– My heart aches when I think of Kharkiv, says goalkeeper Denys Sydorenko. “A missile hit our training ground – there is nothing left of where we used to play.”
On February 22, Sydorenko’s team, Metalist 1925 Kharkiv, took part in a regular training session during the Ukrainian Premier League’s winter break. Two days later everything stopped. Russia had invaded.
Now, six months into the war, Ukraine is preparing to resume its domestic football competitions – despite the constant danger posed by the ongoing conflict.
The decision to cancel the rest of the 2021-22 football season was finally made in April. Shakhtar Donetsk led by two points with just over half the games played.
In July, it was announced that the new campaign would begin on August 23 – Ukraine’s National Flag Day – by order of President Volodymyr Zelensky.
– Starting football again is a big step for the country, says Andriy Pavelko, head of the Ukrainian Football Association.
“It is a sign to the world that Ukraine can and will win. It is also a sign to society that we are safe.”
Since Russia’s invasion, many teams have moved to cities such as Lviv in the west of the country – considered safer than other regions that have been more heavily targeted. Dynamo Kyiv is among those planning to play in the capital or its surroundings.
Sydorenko’s team has been training in Uzhhorod, on the border with Slovakia, about 1,300 km from the city they call home. Parts of Kharkiv have been totally destroyed by the war, with residents comparing it to Chernobyl.
– When the players met again, we talked about everything – where everyone was when the war started, what they were doing, says Sydorenko (33), who fled to western Ukraine in February with his girlfriend. They married soon after.
“Now we work hard in training. We want to make our fans happy and win every game.”
Ukrainian FA president Pavelko says discussions are continuing with the Ministry of Defense on how best to hold matches this season. At the moment it is expected that spectators will not be able to participate. Approved stadiums will be equipped with air raid sirens and bomb bays.
“It’s good that all leagues will play. This will lift everyone’s spirits,” he says.
Anna Myronchuk, who plays for Dynamo Kyiv’s women’s side, says her team is excited by the prospect of football’s return. She says it helps to take their minds off the war – if only for a while.
“For every player, it’s a great joy to get back on the pitch, to play, to score a goal, to win,” she says.
“But then we get back to our phones, watch the news and see what’s happened.”
After Russia’s invasion, a number of Myronchuk’s teammates were forced to live in a bunker for two weeks.
“Nobody knew what would happen with football,” says Dynamo women’s coach Volodymyr Petrenko.
“But our director didn’t leave us, he paid us our salary. We had lessons on Zoom and gave the players individual tasks. We had a yoga teacher, but of course training alone is not the same.”
In the months that followed, Dynamo’s men’s team – plus Shakhtar and the national side – played a series of friendlies outside the country to raise aid money in a “Global Tour for Peace”.
“During the first games, some of us cried after the national anthem,” says Shakhtar goalkeeper Anatoily Trubin, who has played twice for Ukraine.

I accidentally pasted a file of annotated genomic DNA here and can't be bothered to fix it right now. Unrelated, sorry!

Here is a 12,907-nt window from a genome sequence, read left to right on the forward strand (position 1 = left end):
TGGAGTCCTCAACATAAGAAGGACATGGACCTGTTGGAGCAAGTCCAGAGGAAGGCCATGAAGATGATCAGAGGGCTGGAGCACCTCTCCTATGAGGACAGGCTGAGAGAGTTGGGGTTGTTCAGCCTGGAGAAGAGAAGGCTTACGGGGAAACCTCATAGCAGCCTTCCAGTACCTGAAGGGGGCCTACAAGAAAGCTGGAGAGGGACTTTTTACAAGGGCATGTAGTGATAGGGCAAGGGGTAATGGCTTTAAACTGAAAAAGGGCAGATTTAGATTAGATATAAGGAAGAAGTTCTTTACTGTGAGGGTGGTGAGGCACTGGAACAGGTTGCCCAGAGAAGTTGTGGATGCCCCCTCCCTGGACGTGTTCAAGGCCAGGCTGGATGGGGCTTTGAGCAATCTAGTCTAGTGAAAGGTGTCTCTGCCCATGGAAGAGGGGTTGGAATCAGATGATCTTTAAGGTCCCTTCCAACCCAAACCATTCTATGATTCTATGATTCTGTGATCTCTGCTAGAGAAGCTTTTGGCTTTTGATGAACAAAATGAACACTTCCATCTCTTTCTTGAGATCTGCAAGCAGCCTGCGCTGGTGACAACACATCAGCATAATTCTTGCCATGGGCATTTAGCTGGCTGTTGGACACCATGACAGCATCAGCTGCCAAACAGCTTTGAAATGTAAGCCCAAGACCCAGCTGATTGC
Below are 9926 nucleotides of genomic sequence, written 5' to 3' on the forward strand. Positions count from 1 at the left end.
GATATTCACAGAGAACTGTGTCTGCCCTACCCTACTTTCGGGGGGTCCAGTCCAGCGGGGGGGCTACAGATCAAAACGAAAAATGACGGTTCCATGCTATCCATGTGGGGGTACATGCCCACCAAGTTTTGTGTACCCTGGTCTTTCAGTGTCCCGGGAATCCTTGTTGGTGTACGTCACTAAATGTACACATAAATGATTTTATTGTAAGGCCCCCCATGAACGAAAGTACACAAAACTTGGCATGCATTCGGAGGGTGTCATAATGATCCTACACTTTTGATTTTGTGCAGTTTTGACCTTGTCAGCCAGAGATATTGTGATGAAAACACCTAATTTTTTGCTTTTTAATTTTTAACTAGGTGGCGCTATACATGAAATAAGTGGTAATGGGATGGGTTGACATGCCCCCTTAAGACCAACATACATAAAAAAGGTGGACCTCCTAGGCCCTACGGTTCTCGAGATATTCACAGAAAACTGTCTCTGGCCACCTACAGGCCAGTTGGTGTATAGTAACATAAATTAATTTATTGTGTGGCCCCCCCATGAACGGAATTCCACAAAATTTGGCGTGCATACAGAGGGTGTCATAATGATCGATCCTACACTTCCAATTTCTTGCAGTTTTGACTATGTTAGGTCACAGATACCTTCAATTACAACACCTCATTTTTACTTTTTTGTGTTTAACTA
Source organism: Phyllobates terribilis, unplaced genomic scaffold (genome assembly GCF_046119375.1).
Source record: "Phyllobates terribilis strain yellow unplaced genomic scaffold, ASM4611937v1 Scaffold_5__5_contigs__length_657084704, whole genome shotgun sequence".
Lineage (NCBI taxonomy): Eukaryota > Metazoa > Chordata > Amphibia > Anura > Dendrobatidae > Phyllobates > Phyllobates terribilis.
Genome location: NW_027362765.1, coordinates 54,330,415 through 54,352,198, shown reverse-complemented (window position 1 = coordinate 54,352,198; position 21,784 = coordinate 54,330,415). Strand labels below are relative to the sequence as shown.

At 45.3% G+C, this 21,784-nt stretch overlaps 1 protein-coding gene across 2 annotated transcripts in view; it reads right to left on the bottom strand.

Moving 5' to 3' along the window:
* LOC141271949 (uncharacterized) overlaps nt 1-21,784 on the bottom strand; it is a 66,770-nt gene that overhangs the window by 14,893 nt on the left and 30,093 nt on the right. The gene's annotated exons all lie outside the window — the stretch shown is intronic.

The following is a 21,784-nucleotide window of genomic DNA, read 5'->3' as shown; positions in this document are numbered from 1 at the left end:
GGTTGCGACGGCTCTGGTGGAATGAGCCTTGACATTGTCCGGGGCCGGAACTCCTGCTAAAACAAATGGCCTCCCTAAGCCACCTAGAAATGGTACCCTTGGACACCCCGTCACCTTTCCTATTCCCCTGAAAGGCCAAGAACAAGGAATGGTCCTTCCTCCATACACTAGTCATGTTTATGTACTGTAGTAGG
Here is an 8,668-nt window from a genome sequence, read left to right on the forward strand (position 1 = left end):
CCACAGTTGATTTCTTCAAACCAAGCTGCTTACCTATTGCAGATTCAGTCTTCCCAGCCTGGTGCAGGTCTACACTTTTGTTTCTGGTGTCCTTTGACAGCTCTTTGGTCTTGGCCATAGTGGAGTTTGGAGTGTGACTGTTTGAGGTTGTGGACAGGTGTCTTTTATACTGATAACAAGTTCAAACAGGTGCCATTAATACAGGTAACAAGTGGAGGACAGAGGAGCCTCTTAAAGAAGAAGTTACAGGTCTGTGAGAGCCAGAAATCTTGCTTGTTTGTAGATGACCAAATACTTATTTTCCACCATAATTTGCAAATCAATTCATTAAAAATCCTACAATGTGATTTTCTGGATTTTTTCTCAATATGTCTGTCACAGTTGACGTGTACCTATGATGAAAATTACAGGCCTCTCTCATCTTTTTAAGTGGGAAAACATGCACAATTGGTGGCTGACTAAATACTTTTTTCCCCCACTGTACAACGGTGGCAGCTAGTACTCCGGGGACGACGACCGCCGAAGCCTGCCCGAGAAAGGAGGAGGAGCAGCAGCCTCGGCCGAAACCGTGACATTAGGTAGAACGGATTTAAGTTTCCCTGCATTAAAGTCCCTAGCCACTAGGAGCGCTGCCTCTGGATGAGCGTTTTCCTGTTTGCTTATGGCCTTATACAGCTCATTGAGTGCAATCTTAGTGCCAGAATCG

“Shakhtar raised me. I’m always happy when I put on the Shakhtar shirt.”
Shakhtar have already spent eight years in exile due to conflict, having been forced to leave the eastern city of Donetsk when fighting broke out with pro-Russian separatists in 2014. Donetsk is now on the frontline of the war with Russia.
Since they were leading the league table when last season was called off, Shakhtar have already earned a place in the group stage of this year’s Champions League, with Dynamo hoping to join them, while SC Dnipro-1 have a chance to reach the Europa League.
Uefa demands that the Ukrainian teams’ home games in European competition be held outside the country – Dynamo will play the first leg of the qualifying game against Benfica in Poland on Wednesday.
But while some teams are already back at the bottom of it, two of last year’s top clubs are unlikely to return any time soon.
Desna Chernihiv was seventh in the table when Russia invaded in February. A city in northern Ukraine near the border with Belarus, Chernihiv had by March been completely encircled by Russian troops.
The city was besieged night and day, with tens of thousands of people trapped. Some described civilian buildings and residential areas as being consciously targeted.
Desna’s home ground – formerly known as Yuri Gagarin Stadium after the famous Soviet cosmonaut – was badly damaged. Members of the coaching staff took up arms and joined the city’s defense, while the club helped raise funds for thermal imaging equipment and drones. The Russians withdrew in early April, but there is much work to be done to rebuild.
Oleksandr Drambayev was playing for Mariupol FC when the invasion occurred. The city was left in ruins after almost three months of relentless attacks and is now in Russian hands.
“Mariupol FC does not exist now,” says the 21-year-old defender, who was on loan from Shakhtar.
Drambayev was abroad when Russian tanks first rolled across the border in February. Just 15 minutes before boarding a plane back to Ukraine, he was told his country had been invaded.
Other teammates began sending messages saying missiles had hit buildings near their homes. Reality hit. He didn’t want to go back. He was told to find a new team and is now on loan at Belgian side Zulte Waregem. But he still thinks fondly of his former club.
“I miss Mariupol with all my heart,” he says.
“I had fallen in love with the city. We had a beautiful pitch, it was recently finished with new grass. I brought my Mariupol shirt here and wore it.
“It is an act of bravery to restart football in Ukraine. I am happy about it, but at the same time I am very worried.”
Additional reporting by Svitlana Libet